If you wish to go to the current Fangoria site, you may click the top logo, "Home" or "News" links. Or click here.
There’s a HAUNTING AT THE BEACON in the supernatural
thriller that makes its U.S. disc debut in September. Read on for the
details/art and comments from writer/director Michael Stokes, plus some
Filmed under the title THE BEACON and arriving September 13
on DVD and Blu-ray from Take 2 Releasing, this is the second feature from
producer Sally Helppie’s Texas-based Sabbatical Pictures, which previously made
the Stokes-scripted violent actioner EXIT SPEED. It stars THE HOLE’s Teri Polo
(1st and 2nd photos below) and David Rees Snell as Bryn and Paul Shaw, who are
trying to put their life back together following the death of their son.
After they move into the Beacon Apartments, Bryn starts experiencing visions of
a little boy who died there, and comes to believe that freeing his spirit will
allow her to contact her own dead child through him.
“I love mayhem movies like EXIT SPEED,” Stokes tells Fango,
“but THE BEACON is intentionally old-school, with a character-driven story, a
deliciously eerie score by John Majkut and practical makeup effects by maestro
Vincent Guastini of REQUIEM FOR A DREAM and DOGMA.” The cast also includes
Elaine Hendrix as a neighbor who lusts after Paul, and Ken Howard and genre vet
Michael Ironside as policemen who investigate the frightening events
surrounding the Shaws. “Michael has been a friend of mine for years, and he’s
been very supportive of me as a writer,” says Stokes, whose scripting credits
also include BRAM STOKER’S SHADOWBUILDER and THE MARSH. “Having him in my
directorial debut made the experience feel complete.”
THE BEACON was lensed at the Rogers Hotel in Waxahachie, TX,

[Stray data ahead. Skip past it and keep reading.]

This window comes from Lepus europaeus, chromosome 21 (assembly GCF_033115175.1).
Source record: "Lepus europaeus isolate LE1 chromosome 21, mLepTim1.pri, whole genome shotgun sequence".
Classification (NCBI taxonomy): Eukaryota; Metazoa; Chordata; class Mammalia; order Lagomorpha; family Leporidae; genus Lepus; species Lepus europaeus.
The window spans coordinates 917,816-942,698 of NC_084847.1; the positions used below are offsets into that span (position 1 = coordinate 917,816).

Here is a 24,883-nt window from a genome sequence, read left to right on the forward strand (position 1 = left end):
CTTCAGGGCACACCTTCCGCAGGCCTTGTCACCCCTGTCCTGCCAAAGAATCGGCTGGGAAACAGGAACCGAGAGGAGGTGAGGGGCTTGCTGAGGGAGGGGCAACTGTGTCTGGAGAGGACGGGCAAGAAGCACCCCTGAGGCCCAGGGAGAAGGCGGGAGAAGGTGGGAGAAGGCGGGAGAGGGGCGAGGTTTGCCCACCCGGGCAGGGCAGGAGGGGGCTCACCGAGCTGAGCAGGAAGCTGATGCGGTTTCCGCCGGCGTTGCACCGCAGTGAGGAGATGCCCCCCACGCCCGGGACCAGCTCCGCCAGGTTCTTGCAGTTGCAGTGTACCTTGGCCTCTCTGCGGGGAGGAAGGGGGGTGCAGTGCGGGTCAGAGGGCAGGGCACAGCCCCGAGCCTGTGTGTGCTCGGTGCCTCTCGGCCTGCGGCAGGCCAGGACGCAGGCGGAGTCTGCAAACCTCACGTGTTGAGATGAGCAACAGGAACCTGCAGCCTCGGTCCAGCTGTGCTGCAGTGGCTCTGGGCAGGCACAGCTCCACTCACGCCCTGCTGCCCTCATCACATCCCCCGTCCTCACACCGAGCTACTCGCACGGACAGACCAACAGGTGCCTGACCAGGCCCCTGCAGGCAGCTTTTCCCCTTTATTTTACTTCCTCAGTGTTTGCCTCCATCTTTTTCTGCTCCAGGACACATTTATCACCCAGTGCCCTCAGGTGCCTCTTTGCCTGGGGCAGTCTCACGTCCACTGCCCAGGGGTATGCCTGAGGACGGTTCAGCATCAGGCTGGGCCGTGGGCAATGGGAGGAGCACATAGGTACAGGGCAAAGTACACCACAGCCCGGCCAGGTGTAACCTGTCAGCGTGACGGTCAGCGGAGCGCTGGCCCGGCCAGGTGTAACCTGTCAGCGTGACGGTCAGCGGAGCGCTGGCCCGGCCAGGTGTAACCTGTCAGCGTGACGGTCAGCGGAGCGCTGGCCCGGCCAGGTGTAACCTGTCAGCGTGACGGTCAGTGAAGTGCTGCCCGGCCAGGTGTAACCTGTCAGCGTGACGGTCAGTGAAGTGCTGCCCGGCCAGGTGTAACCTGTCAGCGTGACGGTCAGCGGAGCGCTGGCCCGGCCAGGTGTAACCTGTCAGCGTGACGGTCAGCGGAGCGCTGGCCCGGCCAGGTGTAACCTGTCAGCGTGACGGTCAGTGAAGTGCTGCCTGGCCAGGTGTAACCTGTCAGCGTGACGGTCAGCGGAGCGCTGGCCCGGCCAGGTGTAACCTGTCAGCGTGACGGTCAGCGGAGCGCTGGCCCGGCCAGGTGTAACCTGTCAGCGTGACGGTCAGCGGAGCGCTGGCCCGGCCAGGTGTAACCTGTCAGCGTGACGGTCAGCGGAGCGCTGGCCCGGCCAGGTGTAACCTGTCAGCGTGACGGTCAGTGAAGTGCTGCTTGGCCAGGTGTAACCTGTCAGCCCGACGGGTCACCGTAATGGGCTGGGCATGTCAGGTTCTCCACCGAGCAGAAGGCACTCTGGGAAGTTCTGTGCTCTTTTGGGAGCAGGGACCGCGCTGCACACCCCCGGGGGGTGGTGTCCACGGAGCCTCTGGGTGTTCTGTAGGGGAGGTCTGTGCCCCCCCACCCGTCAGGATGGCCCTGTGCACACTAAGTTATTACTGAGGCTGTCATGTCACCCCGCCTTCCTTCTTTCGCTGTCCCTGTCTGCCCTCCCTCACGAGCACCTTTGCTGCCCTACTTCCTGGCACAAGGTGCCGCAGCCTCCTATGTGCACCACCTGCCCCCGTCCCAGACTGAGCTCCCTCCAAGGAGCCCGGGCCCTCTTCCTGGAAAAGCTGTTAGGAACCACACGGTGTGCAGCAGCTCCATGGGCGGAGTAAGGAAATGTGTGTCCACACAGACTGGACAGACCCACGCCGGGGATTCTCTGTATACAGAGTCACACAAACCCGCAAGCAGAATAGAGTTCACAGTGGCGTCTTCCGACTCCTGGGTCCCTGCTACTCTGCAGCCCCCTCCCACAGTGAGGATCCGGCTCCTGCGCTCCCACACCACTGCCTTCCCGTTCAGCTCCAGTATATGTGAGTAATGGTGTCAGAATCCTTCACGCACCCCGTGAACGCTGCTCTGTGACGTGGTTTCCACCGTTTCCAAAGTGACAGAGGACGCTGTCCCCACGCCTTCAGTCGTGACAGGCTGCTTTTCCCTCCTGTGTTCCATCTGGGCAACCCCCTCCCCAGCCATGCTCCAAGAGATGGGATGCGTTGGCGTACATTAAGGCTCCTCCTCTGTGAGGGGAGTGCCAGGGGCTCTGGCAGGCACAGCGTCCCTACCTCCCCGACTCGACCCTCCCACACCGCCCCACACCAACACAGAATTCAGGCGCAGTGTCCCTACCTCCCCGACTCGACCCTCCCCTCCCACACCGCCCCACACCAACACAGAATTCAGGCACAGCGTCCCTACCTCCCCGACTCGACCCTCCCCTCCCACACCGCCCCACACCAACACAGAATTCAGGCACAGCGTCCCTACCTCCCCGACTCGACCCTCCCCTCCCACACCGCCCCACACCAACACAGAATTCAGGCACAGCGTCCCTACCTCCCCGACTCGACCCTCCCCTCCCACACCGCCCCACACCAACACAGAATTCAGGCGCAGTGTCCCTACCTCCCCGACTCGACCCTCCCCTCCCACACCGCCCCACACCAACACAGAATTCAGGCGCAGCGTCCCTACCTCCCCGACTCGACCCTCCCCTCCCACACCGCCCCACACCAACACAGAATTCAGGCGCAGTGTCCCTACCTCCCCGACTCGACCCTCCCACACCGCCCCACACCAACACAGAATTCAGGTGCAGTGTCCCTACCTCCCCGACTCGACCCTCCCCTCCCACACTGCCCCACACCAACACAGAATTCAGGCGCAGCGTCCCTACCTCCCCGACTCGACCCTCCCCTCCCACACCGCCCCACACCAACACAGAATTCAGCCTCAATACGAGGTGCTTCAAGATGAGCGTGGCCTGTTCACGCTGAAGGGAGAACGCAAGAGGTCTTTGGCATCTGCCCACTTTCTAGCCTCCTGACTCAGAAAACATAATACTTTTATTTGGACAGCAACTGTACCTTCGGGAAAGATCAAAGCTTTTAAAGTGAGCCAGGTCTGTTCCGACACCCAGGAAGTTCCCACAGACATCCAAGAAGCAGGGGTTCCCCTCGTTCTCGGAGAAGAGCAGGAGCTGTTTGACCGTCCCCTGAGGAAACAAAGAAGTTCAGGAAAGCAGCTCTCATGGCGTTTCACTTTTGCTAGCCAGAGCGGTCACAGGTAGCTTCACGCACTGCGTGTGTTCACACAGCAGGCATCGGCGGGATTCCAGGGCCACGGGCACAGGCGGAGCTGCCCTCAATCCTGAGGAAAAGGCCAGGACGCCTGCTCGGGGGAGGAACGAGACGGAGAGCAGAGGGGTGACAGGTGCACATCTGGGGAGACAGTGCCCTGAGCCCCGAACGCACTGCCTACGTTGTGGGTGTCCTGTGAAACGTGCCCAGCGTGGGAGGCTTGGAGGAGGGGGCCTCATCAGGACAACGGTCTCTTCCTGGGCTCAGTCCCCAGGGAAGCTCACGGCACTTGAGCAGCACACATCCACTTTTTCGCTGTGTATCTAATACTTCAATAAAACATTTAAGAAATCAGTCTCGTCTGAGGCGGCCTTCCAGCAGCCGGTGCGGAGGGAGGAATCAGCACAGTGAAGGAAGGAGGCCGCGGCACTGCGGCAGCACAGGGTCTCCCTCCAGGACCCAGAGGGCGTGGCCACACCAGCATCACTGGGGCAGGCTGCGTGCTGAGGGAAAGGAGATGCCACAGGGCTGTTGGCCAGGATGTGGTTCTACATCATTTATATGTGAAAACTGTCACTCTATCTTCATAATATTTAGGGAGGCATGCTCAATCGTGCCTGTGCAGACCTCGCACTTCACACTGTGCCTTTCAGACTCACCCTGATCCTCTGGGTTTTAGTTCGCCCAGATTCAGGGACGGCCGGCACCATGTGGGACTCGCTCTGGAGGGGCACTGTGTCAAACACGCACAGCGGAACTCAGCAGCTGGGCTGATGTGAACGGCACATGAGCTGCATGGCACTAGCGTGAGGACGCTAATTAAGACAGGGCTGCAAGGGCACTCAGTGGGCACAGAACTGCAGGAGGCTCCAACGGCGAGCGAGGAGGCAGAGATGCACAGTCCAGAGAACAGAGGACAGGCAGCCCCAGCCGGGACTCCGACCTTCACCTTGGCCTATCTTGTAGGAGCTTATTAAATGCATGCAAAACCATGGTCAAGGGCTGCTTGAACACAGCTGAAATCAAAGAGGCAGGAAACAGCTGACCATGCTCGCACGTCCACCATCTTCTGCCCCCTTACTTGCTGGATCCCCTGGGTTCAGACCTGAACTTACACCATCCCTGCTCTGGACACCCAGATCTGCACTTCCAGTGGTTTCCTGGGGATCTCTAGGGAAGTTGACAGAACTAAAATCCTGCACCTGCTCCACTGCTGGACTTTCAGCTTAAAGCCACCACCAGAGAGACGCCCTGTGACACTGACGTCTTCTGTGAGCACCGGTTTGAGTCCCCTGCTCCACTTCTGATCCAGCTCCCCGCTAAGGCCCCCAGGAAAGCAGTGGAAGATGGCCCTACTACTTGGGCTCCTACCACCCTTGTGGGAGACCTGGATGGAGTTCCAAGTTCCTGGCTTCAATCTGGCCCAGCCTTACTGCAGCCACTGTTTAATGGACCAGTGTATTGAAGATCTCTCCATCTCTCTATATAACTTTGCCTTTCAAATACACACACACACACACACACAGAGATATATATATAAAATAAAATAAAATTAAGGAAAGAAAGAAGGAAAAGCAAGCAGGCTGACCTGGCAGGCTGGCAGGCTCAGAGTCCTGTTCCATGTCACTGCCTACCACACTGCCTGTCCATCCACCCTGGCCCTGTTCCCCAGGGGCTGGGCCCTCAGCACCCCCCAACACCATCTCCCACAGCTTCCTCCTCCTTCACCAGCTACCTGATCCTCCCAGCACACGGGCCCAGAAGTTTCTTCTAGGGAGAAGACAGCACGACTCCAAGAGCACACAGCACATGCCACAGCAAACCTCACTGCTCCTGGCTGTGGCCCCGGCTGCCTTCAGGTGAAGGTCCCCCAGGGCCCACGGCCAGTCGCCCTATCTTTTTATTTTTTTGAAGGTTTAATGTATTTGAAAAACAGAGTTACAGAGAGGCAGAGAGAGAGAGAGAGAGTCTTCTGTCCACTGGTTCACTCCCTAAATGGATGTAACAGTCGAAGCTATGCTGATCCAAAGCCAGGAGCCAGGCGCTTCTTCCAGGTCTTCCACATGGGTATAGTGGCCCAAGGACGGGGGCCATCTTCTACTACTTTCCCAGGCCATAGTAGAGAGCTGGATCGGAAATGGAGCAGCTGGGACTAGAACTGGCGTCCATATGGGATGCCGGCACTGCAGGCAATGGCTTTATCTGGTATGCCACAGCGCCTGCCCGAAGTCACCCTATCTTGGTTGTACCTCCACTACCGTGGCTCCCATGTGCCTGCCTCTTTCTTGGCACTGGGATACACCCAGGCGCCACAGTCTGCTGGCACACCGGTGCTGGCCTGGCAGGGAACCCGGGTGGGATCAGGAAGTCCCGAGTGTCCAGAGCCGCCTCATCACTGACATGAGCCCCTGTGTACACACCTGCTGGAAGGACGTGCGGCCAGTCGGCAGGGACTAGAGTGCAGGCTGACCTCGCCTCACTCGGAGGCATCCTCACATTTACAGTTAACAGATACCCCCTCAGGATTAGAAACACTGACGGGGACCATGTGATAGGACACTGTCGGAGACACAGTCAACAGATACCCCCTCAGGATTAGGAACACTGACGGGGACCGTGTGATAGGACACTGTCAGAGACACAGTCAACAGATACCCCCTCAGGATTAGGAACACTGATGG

which proved to host a few apparent ghosts of its own. “I heard stories from
several people about bedcovers being pulled back and items being moved,” Stokes
reveals. “Some people saw orbs, and one crewmember heard children laughing and
crying outside his room every night around 3 a.m.” The building’s elevator,
which plays a prominent role in the movie, also had a habit of trapping hotel
staff, usually after a big day of shooting. “We shot one scene in what is
supposed to be the hotel’s most haunted location,” Stokes recalls. “There was
no problem with the equipment, and our sound man checked the playback to
confirm everything had recorded properly. Still, when the DAT tape reached the
lab, it was blank. None of the dialogue had been captured. The actors had to
dub the scene.
“Good, creepy fun,” Stokes continues. “If there were ghosts, they were a lot less malevolent than the
ones in the movie.”
HAUNTING AT THE BEACON nabbed the Best Feature Film and Best
Actress prizes at the 2009 Paranoia Film Festival. Take 2’s discs will present
the movie in 16x9-enhanced widescreen with 5.1 audio; no special features have
been announced. Retail prices are $16.98 for the DVD, $20.98 for the Blu-ray.
See the trailer below the photos and find out more at BEACON’s official website and Facebook page.
JOIN OUR COMMUNITY AND BE THE FIRST TO KNOW ABOUT NEWS, CONTESTS, EVENTS AND MORE!
All contents © 2011 Fangoria Entertainment